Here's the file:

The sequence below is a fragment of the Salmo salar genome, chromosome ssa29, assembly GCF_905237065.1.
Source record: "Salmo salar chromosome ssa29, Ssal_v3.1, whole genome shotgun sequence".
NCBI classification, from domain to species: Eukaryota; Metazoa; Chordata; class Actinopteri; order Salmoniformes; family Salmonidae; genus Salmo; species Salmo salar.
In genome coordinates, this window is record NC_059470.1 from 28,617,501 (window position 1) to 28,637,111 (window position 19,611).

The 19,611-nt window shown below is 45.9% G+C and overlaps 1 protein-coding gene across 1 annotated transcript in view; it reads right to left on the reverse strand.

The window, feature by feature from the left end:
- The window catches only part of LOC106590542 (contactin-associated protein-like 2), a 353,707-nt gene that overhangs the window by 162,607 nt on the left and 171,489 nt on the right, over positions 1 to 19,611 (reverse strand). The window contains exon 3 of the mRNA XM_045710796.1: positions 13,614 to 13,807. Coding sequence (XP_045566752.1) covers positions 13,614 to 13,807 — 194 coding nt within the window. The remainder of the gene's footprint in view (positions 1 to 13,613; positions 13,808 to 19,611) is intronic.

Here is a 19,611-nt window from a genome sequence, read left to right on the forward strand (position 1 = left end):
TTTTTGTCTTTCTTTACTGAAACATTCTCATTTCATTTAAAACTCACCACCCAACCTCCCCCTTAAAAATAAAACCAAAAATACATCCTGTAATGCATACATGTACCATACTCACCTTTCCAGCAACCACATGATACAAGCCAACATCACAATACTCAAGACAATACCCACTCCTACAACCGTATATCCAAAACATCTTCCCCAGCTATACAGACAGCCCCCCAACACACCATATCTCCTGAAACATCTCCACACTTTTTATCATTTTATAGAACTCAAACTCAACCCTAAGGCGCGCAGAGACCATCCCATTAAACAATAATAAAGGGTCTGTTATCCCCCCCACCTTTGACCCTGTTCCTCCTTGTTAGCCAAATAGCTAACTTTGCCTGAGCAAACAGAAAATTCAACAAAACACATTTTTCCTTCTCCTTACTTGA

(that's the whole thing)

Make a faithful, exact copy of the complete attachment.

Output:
The sequence below is a fragment of the Salmo salar genome, chromosome ssa29, assembly GCF_905237065.1.
Source record: "Salmo salar chromosome ssa29, Ssal_v3.1, whole genome shotgun sequence".
NCBI classification, from domain to species: Eukaryota; Metazoa; Chordata; class Actinopteri; order Salmoniformes; family Salmonidae; genus Salmo; species Salmo salar.
In genome coordinates, this window is record NC_059470.1 from 28,617,501 (window position 1) to 28,637,111 (window position 19,611).

The 19,611-nt window shown below is 45.9% G+C and overlaps 1 protein-coding gene across 1 annotated transcript in view; it reads right to left on the reverse strand.

The window, feature by feature from the left end:
- The window catches only part of LOC106590542 (contactin-associated protein-like 2), a 353,707-nt gene that overhangs the window by 162,607 nt on the left and 171,489 nt on the right, over positions 1 to 19,611 (reverse strand). The window contains exon 3 of the mRNA XM_045710796.1: positions 13,614 to 13,807. Coding sequence (XP_045566752.1) covers positions 13,614 to 13,807 — 194 coding nt within the window. The remainder of the gene's footprint in view (positions 1 to 13,613; positions 13,808 to 19,611) is intronic.

Here is a 19,611-nt window from a genome sequence, read left to right on the forward strand (position 1 = left end):
TTTTTGTCTTTCTTTACTGAAACATTCTCATTTCATTTAAAACTCACCACCCAACCTCCCCCTTAAAAATAAAACCAAAAATACATCCTGTAATGCATACATGTACCATACTCACCTTTCCAGCAACCACATGATACAAGCCAACATCACAATACTCAAGACAATACCCACTCCTACAACCGTATATCCAAAACATCTTCCCCAGCTATACAGACAGCCCCCCAACACACCATATCTCCTGAAACATCTCCACACTTTTTATCATTTTATAGAACTCAAACTCAACCCTAAGGCGCGCAGAGACCATCCCATTAAACAATAATAAAGGGTCTGTTATCCCCCCCACCTTTGACCCTGTTCCTCCTTGTTAGCCAAATAGCTAACTTTGCCTGAGCAAACAGAAAATTCAACAAAACACATTTTTCCTTCTCCTTACTTGA